Latest Track Projections. After striking the Outer Banks of North Carolina Irene will weaken slightly (probably to Category 1 strength), and then hug the Delaware/New Jersey coast, probably tracking (just) east of New York City. Irene will probably maintain hurricane status as it hits southern New England during the day Sunday.
Probability Of A 4 Foot Storm Surge. The greatest risk of a damaging storm surge is forecast to be in the New Bern, North Carolina area, and near Wilmington, NC. Data courtesy of NHC.
Probability Of A Two Foot Storm Surge? The Tidewater region of the Chesapeake Bay is vulnerable (Norfolk, Hampton, Newport News), and a significant storm surge may roll into the Dover, Delaware area and New York Harbor may see a 2-4 foot surge. Raw data is here, courtesy of NHC.
Hurricane Hunters Taking Off From MacDill AFB. I took a flight on one of these hurricane hunter aircraft back in 2004, for my book "Restless Skies" - a 14 hour flight thru Hurricane Frances - possibly the most uncomfortable flight of my life. America is the only country that flies into hurricanes to gather more data (you can only glean so much from weather satellites). Here's more information from Central Florida News: "Tampa's MacDill Airforce Base has been a launching pad for hurricane hunter planes heading to gather critical details about Hurricane Irene. NOAA researchers tracking Irene have been flying in and out of MacDill AFB while the storm has moved through the Atlantic. One NOAA researcher, Jim Hayes, went into the eye of Hurricane Irene on Friday. "I was in D.C. for the earthquake and it was about 60 seconds of rattling on the 18th floor, and this was that sort of same feeling," Hayes said, back on the ground at MacDill. Hayes described the eerie feeling being over the eye of such a massive storm: "I look up and I could see the blue sky. I look down at the sea and you could see foam from the high winds on the surface." As residents along the eastern seaboard prepare for the wrath of Irene, Hayes and crews from NOAA have been making around the clock mission to help predict the storm's path and intensity."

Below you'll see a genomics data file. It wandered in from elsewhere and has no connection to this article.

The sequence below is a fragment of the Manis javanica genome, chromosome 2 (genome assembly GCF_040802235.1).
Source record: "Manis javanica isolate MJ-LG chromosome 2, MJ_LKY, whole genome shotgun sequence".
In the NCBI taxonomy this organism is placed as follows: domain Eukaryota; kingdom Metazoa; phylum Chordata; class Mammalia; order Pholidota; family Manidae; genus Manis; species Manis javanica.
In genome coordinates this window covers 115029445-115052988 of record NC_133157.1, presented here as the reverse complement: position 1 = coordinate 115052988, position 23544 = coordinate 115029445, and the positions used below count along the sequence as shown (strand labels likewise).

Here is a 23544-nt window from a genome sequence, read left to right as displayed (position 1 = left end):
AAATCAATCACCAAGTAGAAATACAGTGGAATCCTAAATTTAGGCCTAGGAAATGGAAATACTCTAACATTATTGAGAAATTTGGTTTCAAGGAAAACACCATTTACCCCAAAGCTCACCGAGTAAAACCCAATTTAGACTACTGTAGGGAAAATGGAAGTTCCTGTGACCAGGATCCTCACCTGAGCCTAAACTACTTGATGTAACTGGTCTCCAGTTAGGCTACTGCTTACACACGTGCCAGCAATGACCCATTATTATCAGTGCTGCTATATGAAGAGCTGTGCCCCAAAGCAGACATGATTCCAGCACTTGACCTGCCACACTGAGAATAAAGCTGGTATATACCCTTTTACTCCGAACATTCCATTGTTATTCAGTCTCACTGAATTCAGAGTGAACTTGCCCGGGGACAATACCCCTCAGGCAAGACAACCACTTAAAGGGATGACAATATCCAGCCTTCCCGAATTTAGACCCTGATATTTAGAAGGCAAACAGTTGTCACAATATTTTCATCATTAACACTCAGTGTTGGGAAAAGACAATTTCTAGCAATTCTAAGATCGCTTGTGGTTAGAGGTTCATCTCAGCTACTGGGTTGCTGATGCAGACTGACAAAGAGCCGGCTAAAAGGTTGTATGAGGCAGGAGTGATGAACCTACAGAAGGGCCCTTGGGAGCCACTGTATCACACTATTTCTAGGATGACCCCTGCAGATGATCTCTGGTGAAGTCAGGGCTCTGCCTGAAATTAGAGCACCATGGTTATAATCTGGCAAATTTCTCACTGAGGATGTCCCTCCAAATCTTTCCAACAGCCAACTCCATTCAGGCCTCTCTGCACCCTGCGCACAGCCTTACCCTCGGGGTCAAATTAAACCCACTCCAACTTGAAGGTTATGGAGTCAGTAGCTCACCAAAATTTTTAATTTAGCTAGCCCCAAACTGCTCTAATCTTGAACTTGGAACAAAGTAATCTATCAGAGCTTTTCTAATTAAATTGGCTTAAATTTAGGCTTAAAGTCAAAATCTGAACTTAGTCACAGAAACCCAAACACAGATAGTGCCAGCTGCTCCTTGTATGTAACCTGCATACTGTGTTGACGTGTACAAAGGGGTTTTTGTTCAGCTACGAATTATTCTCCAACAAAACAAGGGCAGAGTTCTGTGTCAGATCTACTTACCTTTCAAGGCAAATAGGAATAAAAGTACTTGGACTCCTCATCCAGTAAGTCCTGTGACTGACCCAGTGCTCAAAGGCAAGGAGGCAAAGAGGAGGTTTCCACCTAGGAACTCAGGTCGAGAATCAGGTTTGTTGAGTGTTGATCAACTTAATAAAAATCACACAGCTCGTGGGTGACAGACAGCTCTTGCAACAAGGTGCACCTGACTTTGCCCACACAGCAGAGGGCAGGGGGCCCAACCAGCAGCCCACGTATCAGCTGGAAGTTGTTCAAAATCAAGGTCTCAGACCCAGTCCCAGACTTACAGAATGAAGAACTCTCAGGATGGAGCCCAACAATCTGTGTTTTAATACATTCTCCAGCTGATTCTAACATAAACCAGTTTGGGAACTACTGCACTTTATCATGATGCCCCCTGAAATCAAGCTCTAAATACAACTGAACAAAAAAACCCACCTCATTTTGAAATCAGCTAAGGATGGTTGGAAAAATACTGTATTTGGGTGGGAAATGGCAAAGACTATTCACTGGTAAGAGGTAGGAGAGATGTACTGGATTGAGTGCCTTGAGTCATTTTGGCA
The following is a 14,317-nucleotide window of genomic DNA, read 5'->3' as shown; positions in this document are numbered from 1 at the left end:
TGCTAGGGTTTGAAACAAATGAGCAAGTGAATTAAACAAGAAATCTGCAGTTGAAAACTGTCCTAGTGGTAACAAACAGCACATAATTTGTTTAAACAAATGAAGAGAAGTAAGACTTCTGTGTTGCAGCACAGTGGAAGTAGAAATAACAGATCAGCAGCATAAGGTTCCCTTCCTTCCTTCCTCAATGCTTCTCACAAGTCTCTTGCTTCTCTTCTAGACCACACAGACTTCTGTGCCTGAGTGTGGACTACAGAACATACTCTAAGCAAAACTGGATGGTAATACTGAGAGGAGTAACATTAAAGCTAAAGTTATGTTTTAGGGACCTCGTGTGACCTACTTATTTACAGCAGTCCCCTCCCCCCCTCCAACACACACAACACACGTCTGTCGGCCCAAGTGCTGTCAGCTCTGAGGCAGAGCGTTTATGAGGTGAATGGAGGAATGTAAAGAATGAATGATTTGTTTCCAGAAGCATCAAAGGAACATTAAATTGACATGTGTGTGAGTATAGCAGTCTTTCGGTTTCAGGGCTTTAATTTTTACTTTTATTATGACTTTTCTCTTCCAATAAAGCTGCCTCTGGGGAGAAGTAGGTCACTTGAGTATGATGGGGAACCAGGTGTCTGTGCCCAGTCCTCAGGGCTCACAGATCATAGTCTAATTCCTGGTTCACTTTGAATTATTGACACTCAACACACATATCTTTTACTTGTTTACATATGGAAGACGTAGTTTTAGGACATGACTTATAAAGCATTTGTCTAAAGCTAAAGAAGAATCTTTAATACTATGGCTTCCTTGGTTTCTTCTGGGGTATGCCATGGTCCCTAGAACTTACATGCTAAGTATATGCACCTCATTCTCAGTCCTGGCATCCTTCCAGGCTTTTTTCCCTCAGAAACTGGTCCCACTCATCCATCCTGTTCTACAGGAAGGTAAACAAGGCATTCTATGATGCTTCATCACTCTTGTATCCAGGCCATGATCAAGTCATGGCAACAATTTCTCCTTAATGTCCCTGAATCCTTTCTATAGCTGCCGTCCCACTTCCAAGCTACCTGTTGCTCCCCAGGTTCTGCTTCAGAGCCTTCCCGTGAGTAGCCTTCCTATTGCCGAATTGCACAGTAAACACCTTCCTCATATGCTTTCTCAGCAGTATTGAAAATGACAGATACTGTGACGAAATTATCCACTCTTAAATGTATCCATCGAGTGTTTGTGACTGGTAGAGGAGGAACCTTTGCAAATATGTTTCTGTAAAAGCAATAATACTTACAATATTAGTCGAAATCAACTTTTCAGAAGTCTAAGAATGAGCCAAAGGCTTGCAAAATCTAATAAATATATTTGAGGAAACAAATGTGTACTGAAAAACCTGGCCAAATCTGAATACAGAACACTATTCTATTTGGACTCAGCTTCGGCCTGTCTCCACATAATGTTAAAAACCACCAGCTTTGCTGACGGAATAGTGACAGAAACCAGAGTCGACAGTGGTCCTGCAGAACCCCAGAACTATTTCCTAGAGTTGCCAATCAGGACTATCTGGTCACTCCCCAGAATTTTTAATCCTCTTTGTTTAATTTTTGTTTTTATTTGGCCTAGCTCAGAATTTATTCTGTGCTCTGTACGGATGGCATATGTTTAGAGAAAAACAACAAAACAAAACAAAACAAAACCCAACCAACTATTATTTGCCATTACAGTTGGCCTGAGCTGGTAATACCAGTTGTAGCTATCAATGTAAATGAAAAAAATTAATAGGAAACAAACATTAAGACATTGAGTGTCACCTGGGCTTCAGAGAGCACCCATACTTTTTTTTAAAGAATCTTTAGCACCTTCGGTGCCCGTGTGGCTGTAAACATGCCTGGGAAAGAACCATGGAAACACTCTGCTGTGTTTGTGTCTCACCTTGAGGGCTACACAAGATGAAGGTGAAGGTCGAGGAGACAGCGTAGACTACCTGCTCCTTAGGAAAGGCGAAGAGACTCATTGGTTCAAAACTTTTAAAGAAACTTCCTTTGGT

Photo credit: "A device measures the storm's intensity. The information gathered is sent back to places like the Bay News 9 Weather Center, allowing our meteorologists to translate and report the data to you."
Photo credit: "A message is left for Hurricane Irene on one house, left, as a resident boards up another in anticipation of the arrival of Hurricane Irene in Nags Head, N.C., Thursday, Aug. 25, on North Carolina's Outer Banks." Charles Dharapak/AP
What You Need To Know To Prepare For Hurricane Irene. Here's some timely advice from wten.com in Albany: